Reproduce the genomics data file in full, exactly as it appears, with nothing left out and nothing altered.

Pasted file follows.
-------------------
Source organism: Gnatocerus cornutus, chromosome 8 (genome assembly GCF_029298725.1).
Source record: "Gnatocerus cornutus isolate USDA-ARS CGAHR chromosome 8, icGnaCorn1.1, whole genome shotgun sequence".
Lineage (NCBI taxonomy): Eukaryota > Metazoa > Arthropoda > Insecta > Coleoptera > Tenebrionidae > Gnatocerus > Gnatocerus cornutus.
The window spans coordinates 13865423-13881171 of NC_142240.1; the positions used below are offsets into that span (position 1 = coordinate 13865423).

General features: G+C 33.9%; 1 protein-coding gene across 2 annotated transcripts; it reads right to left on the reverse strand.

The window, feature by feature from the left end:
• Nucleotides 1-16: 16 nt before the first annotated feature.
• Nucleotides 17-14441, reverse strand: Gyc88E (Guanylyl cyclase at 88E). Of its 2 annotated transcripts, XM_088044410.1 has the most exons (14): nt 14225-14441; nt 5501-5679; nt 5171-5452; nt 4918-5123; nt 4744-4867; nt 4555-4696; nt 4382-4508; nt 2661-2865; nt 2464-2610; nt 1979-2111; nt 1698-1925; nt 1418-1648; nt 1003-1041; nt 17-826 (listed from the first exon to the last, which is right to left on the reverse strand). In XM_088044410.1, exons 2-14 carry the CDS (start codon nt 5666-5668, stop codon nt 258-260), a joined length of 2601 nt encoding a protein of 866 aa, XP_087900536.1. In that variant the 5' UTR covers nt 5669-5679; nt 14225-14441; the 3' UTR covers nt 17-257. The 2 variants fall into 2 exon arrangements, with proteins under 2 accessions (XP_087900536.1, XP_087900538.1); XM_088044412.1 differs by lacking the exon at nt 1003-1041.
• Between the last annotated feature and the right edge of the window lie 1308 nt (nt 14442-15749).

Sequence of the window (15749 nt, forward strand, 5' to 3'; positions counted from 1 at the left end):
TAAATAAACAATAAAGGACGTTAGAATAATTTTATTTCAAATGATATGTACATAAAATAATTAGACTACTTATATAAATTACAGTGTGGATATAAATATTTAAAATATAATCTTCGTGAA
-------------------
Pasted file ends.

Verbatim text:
Source organism: Gnatocerus cornutus, chromosome 8 (genome assembly GCF_029298725.1).
Source record: "Gnatocerus cornutus isolate USDA-ARS CGAHR chromosome 8, icGnaCorn1.1, whole genome shotgun sequence".
Lineage (NCBI taxonomy): Eukaryota > Metazoa > Arthropoda > Insecta > Coleoptera > Tenebrionidae > Gnatocerus > Gnatocerus cornutus.
The window spans coordinates 13865423-13881171 of NC_142240.1; the positions used below are offsets into that span (position 1 = coordinate 13865423).

General features: G+C 33.9%; 1 protein-coding gene across 2 annotated transcripts; it reads right to left on the reverse strand.

The window, feature by feature from the left end:
• Nucleotides 1-16: 16 nt before the first annotated feature.
• Nucleotides 17-14441, reverse strand: Gyc88E (Guanylyl cyclase at 88E). Of its 2 annotated transcripts, XM_088044410.1 has the most exons (14): nt 14225-14441; nt 5501-5679; nt 5171-5452; nt 4918-5123; nt 4744-4867; nt 4555-4696; nt 4382-4508; nt 2661-2865; nt 2464-2610; nt 1979-2111; nt 1698-1925; nt 1418-1648; nt 1003-1041; nt 17-826 (listed from the first exon to the last, which is right to left on the reverse strand). In XM_088044410.1, exons 2-14 carry the CDS (start codon nt 5666-5668, stop codon nt 258-260), a joined length of 2601 nt encoding a protein of 866 aa, XP_087900536.1. In that variant the 5' UTR covers nt 5669-5679; nt 14225-14441; the 3' UTR covers nt 17-257. The 2 variants fall into 2 exon arrangements, with proteins under 2 accessions (XP_087900536.1, XP_087900538.1); XM_088044412.1 differs by lacking the exon at nt 1003-1041.
• Between the last annotated feature and the right edge of the window lie 1308 nt (nt 14442-15749).

Sequence of the window (15749 nt, forward strand, 5' to 3'; positions counted from 1 at the left end):
TAAATAAACAATAAAGGACGTTAGAATAATTTTATTTCAAATGATATGTACATAAAATAATTAGACTACTTATATAAATTACAGTGTGGATATAAATATTTAAAATATAATCTTCGTGAA